The long-term goal of this project is to define mechanisms that govern signal transduction by G protein-coupled receptors (GPCRs). The focus of the present application is a class of developmentally-regulated, visual and nervous system-specific G23 dimers consisting of G25, the most diverged and least understood G2 family member, bound to the G3-like domain of any member of the RGS7 (R7) family of G protein regulators. R7-G25 heterodimers bind R7BP, a novel palmitoylated SNARE-like protein. The central hypothesis of this application is that palmitate cycling on R7BP controls the localization and function of R7-G25-R7BP complexes as regulators of neuronal structure and function. This project will test this hypothesis by employing interdisciplinary cell, molecular and electrophysiological assays that address the following Specific Aims: 1) identify mechanisms that regulate R7BP palmitate cycling and trafficking in primary neurons;2) determine how R7BP regulates the ability of R7- G25 complexes to modulate synaptic transmission and the role of palmitoylation in these processes;and 3) identify signaling mechanisms whereby R7-G25-R7BP complexes regulate neuronal development, plasticity and morphogenesis.
The efficacy of drugs currently used to treat chronic disorders of the central nervous system, such as Parkinson's disease, epilepsy, addiction, pain and depression, often is limited by side effects or the development of tolerance. Understanding the mechanisms that regulate drug action could lead to the identification of novel means of augmenting drug efficacy or specificity. This project advances this goal by elucidating new mechanisms controlling the action of protein complexes that regulate the action of cocaine and morphine, and probably other drugs that act via modulatory G protein- coupled receptors in the nervous system.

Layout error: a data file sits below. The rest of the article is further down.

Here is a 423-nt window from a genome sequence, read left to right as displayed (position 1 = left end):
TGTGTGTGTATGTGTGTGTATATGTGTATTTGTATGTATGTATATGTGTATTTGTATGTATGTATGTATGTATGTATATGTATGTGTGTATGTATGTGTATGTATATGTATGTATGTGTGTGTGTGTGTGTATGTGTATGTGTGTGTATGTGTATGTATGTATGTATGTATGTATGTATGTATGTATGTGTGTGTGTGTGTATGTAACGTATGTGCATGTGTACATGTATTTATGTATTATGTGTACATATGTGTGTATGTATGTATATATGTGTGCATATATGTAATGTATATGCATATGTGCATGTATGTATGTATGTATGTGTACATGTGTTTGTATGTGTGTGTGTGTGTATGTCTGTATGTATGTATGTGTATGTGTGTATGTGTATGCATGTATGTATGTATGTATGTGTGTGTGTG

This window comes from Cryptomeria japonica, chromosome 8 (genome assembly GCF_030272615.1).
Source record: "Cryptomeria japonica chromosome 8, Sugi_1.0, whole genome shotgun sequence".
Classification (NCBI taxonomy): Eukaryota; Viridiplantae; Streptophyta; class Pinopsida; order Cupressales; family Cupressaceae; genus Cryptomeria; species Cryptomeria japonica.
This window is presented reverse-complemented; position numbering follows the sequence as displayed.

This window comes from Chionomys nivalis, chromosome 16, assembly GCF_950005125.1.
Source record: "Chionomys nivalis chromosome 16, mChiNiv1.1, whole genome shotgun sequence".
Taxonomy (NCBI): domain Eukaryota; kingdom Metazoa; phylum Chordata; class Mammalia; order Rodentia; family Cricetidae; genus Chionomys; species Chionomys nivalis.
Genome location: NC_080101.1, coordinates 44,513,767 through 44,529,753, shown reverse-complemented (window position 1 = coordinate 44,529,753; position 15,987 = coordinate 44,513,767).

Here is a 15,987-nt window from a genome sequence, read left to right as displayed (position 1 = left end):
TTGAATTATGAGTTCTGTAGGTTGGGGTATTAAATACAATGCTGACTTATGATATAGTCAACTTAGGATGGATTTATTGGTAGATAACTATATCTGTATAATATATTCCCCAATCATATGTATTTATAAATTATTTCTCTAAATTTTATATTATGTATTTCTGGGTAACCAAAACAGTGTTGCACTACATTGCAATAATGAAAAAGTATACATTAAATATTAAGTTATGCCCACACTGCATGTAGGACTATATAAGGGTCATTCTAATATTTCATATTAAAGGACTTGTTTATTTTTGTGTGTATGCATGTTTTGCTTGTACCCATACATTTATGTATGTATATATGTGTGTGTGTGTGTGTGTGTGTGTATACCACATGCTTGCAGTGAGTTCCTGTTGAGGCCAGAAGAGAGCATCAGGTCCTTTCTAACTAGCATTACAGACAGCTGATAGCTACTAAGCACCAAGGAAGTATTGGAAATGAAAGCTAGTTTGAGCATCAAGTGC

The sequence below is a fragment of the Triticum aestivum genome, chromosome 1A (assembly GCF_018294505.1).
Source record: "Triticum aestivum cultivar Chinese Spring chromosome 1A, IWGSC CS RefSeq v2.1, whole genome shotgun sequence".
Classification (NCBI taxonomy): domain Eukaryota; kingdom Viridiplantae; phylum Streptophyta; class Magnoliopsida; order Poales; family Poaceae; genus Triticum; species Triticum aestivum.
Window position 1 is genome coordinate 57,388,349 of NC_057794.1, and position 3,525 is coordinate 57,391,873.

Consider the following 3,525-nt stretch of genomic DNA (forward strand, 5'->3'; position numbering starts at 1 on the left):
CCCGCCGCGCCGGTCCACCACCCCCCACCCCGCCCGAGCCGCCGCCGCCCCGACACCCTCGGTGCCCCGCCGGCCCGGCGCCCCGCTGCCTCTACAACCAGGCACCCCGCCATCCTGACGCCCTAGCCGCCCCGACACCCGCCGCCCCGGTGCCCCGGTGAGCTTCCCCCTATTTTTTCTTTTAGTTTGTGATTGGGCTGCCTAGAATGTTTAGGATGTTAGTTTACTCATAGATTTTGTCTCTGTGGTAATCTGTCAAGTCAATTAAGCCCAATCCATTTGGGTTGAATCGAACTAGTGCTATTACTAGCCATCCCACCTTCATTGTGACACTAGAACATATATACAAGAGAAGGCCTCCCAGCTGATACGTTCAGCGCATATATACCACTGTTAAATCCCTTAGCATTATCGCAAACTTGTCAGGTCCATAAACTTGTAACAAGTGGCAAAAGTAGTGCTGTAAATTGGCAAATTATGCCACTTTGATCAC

|Kanai, Stanley M; Edwards, Alethia J; Rurik, Joel G et al. (2017) Proteolytic degradation of regulator of G protein signaling 2 facilitates temporal regulation of Gq/11 signaling and vascular contraction. J Biol Chem 292:19266-19278|
|Scherer, Stephanie L; Cain, Matthew D; Kanai, Stanley M et al. (2017) Regulation of neurite morphogenesis by interaction between R7 regulator of G protein signaling complexes and G protein subunit G?13. J Biol Chem 292:9906-9918|
|Osei-Owusu, Patrick; Blumer, Kendall J (2015) Regulator of G Protein Signaling 2: A Versatile Regulator of Vascular Function. Prog Mol Biol Transl Sci 133:77-92|
|Osei-Owusu, Patrick; Owens, Elizabeth A; Jie, Li et al. (2015) Regulation of Renal Hemodynamics and Function by RGS2. PLoS One 10:e0132594|
|Rensing, Derek T; Uppal, Sakshi; Blumer, Kendall J et al. (2015) Toward the Selective Inhibition of G Proteins: Total Synthesis of a Simplified YM-254890 Analog. Org Lett 17:2270-3|
|Oladipupo, Sunday S; Smith, Craig; Santeford, Andrea et al. (2014) Endothelial cell FGF signaling is required for injury response but not for vascular homeostasis. Proc Natl Acad Sci U S A 111:13379-84|
|Osei-Owusu, Patrick; Knutsen, Russell H; Kozel, Beth A et al. (2014) Altered reactivity of resistance vasculature contributes to hypertension in elastin insufficiency. Am J Physiol Heart Circ Physiol 306:H654-66|
|Jia, Lixia; Chisari, Mariangela; Maktabi, Mohammad H et al. (2014) A mechanism regulating G protein-coupled receptor signaling that requires cycles of protein palmitoylation and depalmitoylation. J Biol Chem 289:6249-57|
|Cain, Matthew D; Vo, Bradly Q; Kolesnikov, Alexander V et al. (2013) An allosteric regulator of R7-RGS proteins influences light-evoked activity and glutamatergic waves in the inner retina. PLoS One 8:e82276|
|Osei-Owusu, Patrick; Sabharwal, Rasna; Kaltenbronn, Kevin M et al. (2012) Regulator of G protein signaling 2 deficiency causes endothelial dysfunction and impaired endothelium-derived hyperpolarizing factor-mediated relaxation by dysregulating Gi/o signaling. J Biol Chem 287:12541-9|
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